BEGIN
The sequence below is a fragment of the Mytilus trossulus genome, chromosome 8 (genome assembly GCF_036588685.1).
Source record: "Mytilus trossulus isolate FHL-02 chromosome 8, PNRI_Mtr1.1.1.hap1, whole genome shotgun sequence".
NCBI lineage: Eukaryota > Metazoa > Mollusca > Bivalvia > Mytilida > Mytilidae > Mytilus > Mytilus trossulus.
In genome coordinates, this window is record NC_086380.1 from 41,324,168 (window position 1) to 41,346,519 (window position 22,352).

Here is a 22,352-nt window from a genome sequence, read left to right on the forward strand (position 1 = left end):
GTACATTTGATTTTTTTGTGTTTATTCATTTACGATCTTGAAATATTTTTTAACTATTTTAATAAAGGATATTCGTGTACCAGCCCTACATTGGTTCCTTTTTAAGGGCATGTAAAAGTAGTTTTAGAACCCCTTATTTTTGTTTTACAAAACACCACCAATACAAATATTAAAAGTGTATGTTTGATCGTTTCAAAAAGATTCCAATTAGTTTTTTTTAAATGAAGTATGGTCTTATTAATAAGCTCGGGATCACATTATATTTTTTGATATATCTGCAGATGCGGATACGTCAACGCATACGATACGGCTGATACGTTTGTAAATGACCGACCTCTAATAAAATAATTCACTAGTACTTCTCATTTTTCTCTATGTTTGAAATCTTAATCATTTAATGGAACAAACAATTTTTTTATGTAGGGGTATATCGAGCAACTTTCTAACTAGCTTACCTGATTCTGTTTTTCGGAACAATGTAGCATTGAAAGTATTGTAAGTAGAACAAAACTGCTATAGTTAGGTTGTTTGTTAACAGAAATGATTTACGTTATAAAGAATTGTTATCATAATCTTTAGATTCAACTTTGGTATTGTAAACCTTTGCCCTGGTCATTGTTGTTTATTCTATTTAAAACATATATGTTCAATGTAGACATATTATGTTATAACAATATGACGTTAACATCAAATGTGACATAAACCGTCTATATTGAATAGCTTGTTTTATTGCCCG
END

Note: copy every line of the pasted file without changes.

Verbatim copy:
The sequence below is a fragment of the Mytilus trossulus genome, chromosome 8 (genome assembly GCF_036588685.1).
Source record: "Mytilus trossulus isolate FHL-02 chromosome 8, PNRI_Mtr1.1.1.hap1, whole genome shotgun sequence".
NCBI lineage: Eukaryota > Metazoa > Mollusca > Bivalvia > Mytilida > Mytilidae > Mytilus > Mytilus trossulus.
In genome coordinates, this window is record NC_086380.1 from 41,324,168 (window position 1) to 41,346,519 (window position 22,352).

Here is a 22,352-nt window from a genome sequence, read left to right on the forward strand (position 1 = left end):
GTACATTTGATTTTTTTGTGTTTATTCATTTACGATCTTGAAATATTTTTTAACTATTTTAATAAAGGATATTCGTGTACCAGCCCTACATTGGTTCCTTTTTAAGGGCATGTAAAAGTAGTTTTAGAACCCCTTATTTTTGTTTTACAAAACACCACCAATACAAATATTAAAAGTGTATGTTTGATCGTTTCAAAAAGATTCCAATTAGTTTTTTTTAAATGAAGTATGGTCTTATTAATAAGCTCGGGATCACATTATATTTTTTGATATATCTGCAGATGCGGATACGTCAACGCATACGATACGGCTGATACGTTTGTAAATGACCGACCTCTAATAAAATAATTCACTAGTACTTCTCATTTTTCTCTATGTTTGAAATCTTAATCATTTAATGGAACAAACAATTTTTTTATGTAGGGGTATATCGAGCAACTTTCTAACTAGCTTACCTGATTCTGTTTTTCGGAACAATGTAGCATTGAAAGTATTGTAAGTAGAACAAAACTGCTATAGTTAGGTTGTTTGTTAACAGAAATGATTTACGTTATAAAGAATTGTTATCATAATCTTTAGATTCAACTTTGGTATTGTAAACCTTTGCCCTGGTCATTGTTGTTTATTCTATTTAAAACATATATGTTCAATGTAGACATATTATGTTATAACAATATGACGTTAACATCAAATGTGACATAAACCGTCTATATTGAATAGCTTGTTTTATTGCCCG